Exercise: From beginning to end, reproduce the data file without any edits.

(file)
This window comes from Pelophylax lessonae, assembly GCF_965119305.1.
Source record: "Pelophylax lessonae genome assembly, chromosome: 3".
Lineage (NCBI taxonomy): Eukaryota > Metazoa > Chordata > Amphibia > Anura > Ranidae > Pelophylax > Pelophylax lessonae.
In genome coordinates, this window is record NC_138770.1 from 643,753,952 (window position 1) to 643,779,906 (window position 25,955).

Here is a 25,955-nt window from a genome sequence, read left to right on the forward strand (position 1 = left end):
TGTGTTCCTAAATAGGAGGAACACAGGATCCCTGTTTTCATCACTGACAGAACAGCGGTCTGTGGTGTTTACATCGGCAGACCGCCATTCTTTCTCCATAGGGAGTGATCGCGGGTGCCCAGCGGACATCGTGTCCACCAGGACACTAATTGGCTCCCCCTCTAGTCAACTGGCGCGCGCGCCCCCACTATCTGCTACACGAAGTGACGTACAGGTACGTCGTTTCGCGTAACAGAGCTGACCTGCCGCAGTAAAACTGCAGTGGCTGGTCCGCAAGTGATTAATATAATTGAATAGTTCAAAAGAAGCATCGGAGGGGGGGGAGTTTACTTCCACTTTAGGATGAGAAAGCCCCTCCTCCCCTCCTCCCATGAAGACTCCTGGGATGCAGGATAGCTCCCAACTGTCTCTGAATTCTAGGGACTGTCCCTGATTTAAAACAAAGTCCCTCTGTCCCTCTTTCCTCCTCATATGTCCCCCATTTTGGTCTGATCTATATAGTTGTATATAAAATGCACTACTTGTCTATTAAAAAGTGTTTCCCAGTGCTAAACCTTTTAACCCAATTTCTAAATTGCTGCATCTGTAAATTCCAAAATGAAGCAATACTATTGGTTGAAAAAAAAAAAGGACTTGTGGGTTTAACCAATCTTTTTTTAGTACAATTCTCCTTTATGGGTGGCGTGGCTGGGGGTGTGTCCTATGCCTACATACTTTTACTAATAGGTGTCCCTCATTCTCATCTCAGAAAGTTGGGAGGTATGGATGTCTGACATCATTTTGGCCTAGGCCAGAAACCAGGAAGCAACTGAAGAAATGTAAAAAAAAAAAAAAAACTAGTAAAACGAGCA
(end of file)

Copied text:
This window comes from Pelophylax lessonae, assembly GCF_965119305.1.
Source record: "Pelophylax lessonae genome assembly, chromosome: 3".
Lineage (NCBI taxonomy): Eukaryota > Metazoa > Chordata > Amphibia > Anura > Ranidae > Pelophylax > Pelophylax lessonae.
In genome coordinates, this window is record NC_138770.1 from 643,753,952 (window position 1) to 643,779,906 (window position 25,955).

Here is a 25,955-nt window from a genome sequence, read left to right on the forward strand (position 1 = left end):
TGTGTTCCTAAATAGGAGGAACACAGGATCCCTGTTTTCATCACTGACAGAACAGCGGTCTGTGGTGTTTACATCGGCAGACCGCCATTCTTTCTCCATAGGGAGTGATCGCGGGTGCCCAGCGGACATCGTGTCCACCAGGACACTAATTGGCTCCCCCTCTAGTCAACTGGCGCGCGCGCCCCCACTATCTGCTACACGAAGTGACGTACAGGTACGTCGTTTCGCGTAACAGAGCTGACCTGCCGCAGTAAAACTGCAGTGGCTGGTCCGCAAGTGATTAATATAATTGAATAGTTCAAAAGAAGCATCGGAGGGGGGGGAGTTTACTTCCACTTTAGGATGAGAAAGCCCCTCCTCCCCTCCTCCCATGAAGACTCCTGGGATGCAGGATAGCTCCCAACTGTCTCTGAATTCTAGGGACTGTCCCTGATTTAAAACAAAGTCCCTCTGTCCCTCTTTCCTCCTCATATGTCCCCCATTTTGGTCTGATCTATATAGTTGTATATAAAATGCACTACTTGTCTATTAAAAAGTGTTTCCCAGTGCTAAACCTTTTAACCCAATTTCTAAATTGCTGCATCTGTAAATTCCAAAATGAAGCAATACTATTGGTTGAAAAAAAAAAAGGACTTGTGGGTTTAACCAATCTTTTTTTAGTACAATTCTCCTTTATGGGTGGCGTGGCTGGGGGTGTGTCCTATGCCTACATACTTTTACTAATAGGTGTCCCTCATTCTCATCTCAGAAAGTTGGGAGGTATGGATGTCTGACATCATTTTGGCCTAGGCCAGAAACCAGGAAGCAACTGAAGAAATGTAAAAAAAAAAAAAAAACTAGTAAAACGAGCA